Southern Pines Agrees to Priorities for Downtown Park Improvements
The Southern Pines Town Council agreed Monday that replacing the Rainey shelter should be the first improvement to the Downtown Park.
"There's no question about that," Town Council member Chris Smithson said. "The wood is eaten up with termites. The bathrooms are bad. They're just not adequate."
Mayor David McNeill called building a new shelter a "top priority."
"I agree that new bathroom facilities are sorely needed," McNeill said.
The $290,000 project is one aspect of a conceptual master plan for a redesigned Downtown Park that would cost an estimated $7.5 million if fully implemented.
The park is bound by Broad and Ashe streets and Pennsylvania and New York avenues. On-site amenities include a playground, the tennis and basketball courts, the Rainey shelter, public restrooms and a town administration building.
Robert Reeve, director of the town's Recreation and Parks Department, outlined a six-phase plan to begin the improvements at the council's monthly work session Monday.
"Obviously, the ideal thing would be to do it all at one time," Reeve said. "But we know the cost needs to be spread out over time to make it manageable "
After the Rainey shelter, the next project would be the great lawn area ($195,000), followed by the pavilion and pavilion plaza ($320,000), park entrance and basketball area ($179,000), playground area ($265,000), and splash pad ($160,000).
The cost estimates include a design and construction contingency of 25 percent.
"The early phases were ideas that the Town Council was very interested in, and staff were asked to keep them in mind as we prepare the 2013-2014 budget," Town Manager Reagan Parsons said. "But that has to be put into context with other projects within Recreation and Parks that we know are going to be necessary.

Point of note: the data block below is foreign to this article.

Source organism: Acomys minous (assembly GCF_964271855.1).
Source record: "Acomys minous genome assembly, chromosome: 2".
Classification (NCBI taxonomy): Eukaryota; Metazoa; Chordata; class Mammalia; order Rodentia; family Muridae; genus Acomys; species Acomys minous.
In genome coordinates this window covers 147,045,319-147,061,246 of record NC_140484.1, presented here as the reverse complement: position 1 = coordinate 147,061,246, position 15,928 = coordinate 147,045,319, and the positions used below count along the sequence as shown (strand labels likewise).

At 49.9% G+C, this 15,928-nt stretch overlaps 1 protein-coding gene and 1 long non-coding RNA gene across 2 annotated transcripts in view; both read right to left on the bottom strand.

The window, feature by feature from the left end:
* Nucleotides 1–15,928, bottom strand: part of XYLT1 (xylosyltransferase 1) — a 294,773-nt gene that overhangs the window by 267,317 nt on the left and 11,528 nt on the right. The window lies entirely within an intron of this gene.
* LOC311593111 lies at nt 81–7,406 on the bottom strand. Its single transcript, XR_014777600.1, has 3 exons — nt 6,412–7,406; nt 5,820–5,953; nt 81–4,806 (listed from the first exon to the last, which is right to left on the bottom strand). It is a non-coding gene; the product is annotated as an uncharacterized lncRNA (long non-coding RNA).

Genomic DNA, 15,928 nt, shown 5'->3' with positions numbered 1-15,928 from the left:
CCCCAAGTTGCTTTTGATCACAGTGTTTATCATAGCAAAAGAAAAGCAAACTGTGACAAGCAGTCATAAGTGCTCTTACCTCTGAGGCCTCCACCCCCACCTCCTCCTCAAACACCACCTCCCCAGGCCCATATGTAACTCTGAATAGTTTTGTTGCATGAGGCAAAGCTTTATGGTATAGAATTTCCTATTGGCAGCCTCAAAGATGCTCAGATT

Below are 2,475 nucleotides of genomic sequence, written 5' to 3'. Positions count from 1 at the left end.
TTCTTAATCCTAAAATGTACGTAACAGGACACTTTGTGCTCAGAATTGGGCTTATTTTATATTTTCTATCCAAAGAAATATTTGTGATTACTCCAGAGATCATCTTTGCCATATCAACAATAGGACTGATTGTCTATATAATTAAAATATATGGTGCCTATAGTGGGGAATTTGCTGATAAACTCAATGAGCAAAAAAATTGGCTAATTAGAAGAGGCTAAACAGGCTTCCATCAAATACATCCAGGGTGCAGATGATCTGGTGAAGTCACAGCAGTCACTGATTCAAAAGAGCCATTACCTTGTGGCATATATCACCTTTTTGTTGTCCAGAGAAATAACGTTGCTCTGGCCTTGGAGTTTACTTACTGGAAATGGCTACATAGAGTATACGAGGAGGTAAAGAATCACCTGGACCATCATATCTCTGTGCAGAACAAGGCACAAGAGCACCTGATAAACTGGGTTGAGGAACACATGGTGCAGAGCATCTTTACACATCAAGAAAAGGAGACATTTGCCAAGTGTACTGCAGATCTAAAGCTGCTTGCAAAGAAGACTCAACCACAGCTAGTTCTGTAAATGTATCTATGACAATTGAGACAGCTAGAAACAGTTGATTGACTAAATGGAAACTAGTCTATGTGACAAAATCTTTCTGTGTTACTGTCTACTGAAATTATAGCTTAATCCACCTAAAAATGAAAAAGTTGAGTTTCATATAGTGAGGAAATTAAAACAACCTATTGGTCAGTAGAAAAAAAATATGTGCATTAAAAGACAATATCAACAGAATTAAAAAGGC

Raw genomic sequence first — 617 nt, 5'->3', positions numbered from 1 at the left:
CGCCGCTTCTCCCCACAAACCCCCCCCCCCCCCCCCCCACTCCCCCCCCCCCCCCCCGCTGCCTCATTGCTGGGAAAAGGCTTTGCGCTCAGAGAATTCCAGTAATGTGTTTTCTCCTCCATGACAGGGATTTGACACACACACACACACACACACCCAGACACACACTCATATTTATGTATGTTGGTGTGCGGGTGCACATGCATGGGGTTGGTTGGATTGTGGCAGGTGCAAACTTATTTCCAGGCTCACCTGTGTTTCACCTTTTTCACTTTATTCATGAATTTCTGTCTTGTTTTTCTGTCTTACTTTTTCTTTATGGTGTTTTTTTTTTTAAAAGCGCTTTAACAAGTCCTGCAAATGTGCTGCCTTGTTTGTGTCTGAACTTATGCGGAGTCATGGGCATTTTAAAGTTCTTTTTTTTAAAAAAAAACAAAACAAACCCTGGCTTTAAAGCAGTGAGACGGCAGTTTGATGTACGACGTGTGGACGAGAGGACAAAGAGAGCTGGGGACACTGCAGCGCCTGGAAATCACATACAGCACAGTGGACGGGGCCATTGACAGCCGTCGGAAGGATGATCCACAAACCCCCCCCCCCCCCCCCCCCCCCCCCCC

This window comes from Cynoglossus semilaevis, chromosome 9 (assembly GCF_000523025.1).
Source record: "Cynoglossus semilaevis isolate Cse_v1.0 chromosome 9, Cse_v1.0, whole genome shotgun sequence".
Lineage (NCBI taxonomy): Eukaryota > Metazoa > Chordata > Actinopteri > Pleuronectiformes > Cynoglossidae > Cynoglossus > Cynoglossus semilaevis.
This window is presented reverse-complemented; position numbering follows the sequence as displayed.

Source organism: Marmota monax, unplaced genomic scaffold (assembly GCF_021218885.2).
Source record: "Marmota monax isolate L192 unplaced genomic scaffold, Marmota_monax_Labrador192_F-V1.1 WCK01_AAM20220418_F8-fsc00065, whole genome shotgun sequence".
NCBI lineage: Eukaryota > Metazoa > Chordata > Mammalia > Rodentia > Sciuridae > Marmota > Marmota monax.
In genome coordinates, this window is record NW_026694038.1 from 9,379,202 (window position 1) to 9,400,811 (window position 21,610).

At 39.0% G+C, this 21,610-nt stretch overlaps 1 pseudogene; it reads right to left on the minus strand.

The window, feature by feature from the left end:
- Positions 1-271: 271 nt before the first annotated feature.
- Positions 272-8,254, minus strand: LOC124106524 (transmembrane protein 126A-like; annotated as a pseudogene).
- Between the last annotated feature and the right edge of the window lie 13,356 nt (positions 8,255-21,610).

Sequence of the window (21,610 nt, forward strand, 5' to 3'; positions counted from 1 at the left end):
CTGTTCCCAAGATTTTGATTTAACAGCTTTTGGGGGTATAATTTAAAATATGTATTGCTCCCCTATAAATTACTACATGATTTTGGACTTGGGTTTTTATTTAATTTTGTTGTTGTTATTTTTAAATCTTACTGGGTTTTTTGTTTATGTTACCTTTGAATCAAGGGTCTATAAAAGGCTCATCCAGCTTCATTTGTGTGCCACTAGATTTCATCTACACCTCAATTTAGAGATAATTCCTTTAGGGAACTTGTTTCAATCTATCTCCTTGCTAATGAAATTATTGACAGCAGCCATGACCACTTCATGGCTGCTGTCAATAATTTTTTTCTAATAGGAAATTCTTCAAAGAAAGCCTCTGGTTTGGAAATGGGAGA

"The Downtown Park is important, but it's not the only park in town."
The plan outlined by Reeve did not include the conceptual master plan's big ticket item: $5.5 million to construct a new three-story municipal building that would likely include public meeting space, council chambers, town office space, and a speech and performance terrace in the back.
"I don't think we need that particular building in that particular location at this time," council member Mike Fields said. "I'd rather us spend money on things we really, really need right now. In 10 years, we may need a meeting house."
Fields said he was dismayed that many people were under "the misconception" that adopting the conceptual master plan would mean the building will be constructed.
"All the plan says is that this is a place where you could put the building, but you don't have to," he said. "Maybe it's unfortunate that the master plan included the building."
Smithson said the town would need a new building "somewhere at some point" in the future.
"We have departments spread all over the place and that leads to inefficiencies," he said. "We have no City Hall-type building where people can go and have a reasonable expectation of being able to interface with most town departments."
In other business Monday, the council discussed buying a new automatic water meter reading system that would allow town employees to read meters from a truck instead of going onto residents' property.
Parsons said the $2.2 million project would be paid for with $600,000 from a utilities reserve fund and $1.6 million in installment financing.
"It will take 18 months to completely convert the system," he said.
Parsons noted that about 800 of the town's 8,000 water customers are already on the automatic system.
"We've been doing a very slow phase-in, with any new meters in the system being of this type," he said. "If everything goes well, installation of the new meters could begin as early as May."
Contact Ted M. Natt Jr. at (910) 693-2474 or email@example.com.
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